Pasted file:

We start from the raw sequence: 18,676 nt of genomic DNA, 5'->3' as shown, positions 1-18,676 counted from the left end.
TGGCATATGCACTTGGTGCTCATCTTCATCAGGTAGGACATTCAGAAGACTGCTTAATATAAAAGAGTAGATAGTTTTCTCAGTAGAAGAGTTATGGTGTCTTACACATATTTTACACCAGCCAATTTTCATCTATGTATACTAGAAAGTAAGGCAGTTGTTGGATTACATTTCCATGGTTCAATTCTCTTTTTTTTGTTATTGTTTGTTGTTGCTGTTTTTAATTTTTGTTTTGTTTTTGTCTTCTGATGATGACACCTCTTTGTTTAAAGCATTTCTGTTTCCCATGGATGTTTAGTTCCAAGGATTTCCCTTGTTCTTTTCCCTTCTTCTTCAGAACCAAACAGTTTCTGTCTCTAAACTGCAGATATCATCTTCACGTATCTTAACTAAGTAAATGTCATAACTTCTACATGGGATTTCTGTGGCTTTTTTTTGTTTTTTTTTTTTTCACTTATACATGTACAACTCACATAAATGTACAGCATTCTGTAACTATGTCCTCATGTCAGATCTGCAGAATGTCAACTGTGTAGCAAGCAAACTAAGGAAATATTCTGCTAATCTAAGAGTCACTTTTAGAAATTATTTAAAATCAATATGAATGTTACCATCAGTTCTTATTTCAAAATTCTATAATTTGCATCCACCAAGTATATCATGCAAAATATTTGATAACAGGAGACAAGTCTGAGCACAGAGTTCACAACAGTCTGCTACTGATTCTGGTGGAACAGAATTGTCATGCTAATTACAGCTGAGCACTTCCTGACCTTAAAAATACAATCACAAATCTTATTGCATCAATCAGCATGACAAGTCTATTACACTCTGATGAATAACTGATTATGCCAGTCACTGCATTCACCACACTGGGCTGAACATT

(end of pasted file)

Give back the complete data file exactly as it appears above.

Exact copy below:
We start from the raw sequence: 18,676 nt of genomic DNA, 5'->3' as shown, positions 1-18,676 counted from the left end.
TGGCATATGCACTTGGTGCTCATCTTCATCAGGTAGGACATTCAGAAGACTGCTTAATATAAAAGAGTAGATAGTTTTCTCAGTAGAAGAGTTATGGTGTCTTACACATATTTTACACCAGCCAATTTTCATCTATGTATACTAGAAAGTAAGGCAGTTGTTGGATTACATTTCCATGGTTCAATTCTCTTTTTTTTGTTATTGTTTGTTGTTGCTGTTTTTAATTTTTGTTTTGTTTTTGTCTTCTGATGATGACACCTCTTTGTTTAAAGCATTTCTGTTTCCCATGGATGTTTAGTTCCAAGGATTTCCCTTGTTCTTTTCCCTTCTTCTTCAGAACCAAACAGTTTCTGTCTCTAAACTGCAGATATCATCTTCACGTATCTTAACTAAGTAAATGTCATAACTTCTACATGGGATTTCTGTGGCTTTTTTTTGTTTTTTTTTTTTTCACTTATACATGTACAACTCACATAAATGTACAGCATTCTGTAACTATGTCCTCATGTCAGATCTGCAGAATGTCAACTGTGTAGCAAGCAAACTAAGGAAATATTCTGCTAATCTAAGAGTCACTTTTAGAAATTATTTAAAATCAATATGAATGTTACCATCAGTTCTTATTTCAAAATTCTATAATTTGCATCCACCAAGTATATCATGCAAAATATTTGATAACAGGAGACAAGTCTGAGCACAGAGTTCACAACAGTCTGCTACTGATTCTGGTGGAACAGAATTGTCATGCTAATTACAGCTGAGCACTTCCTGACCTTAAAAATACAATCACAAATCTTATTGCATCAATCAGCATGACAAGTCTATTACACTCTGATGAATAACTGATTATGCCAGTCACTGCATTCACCACACTGGGCTGAACATT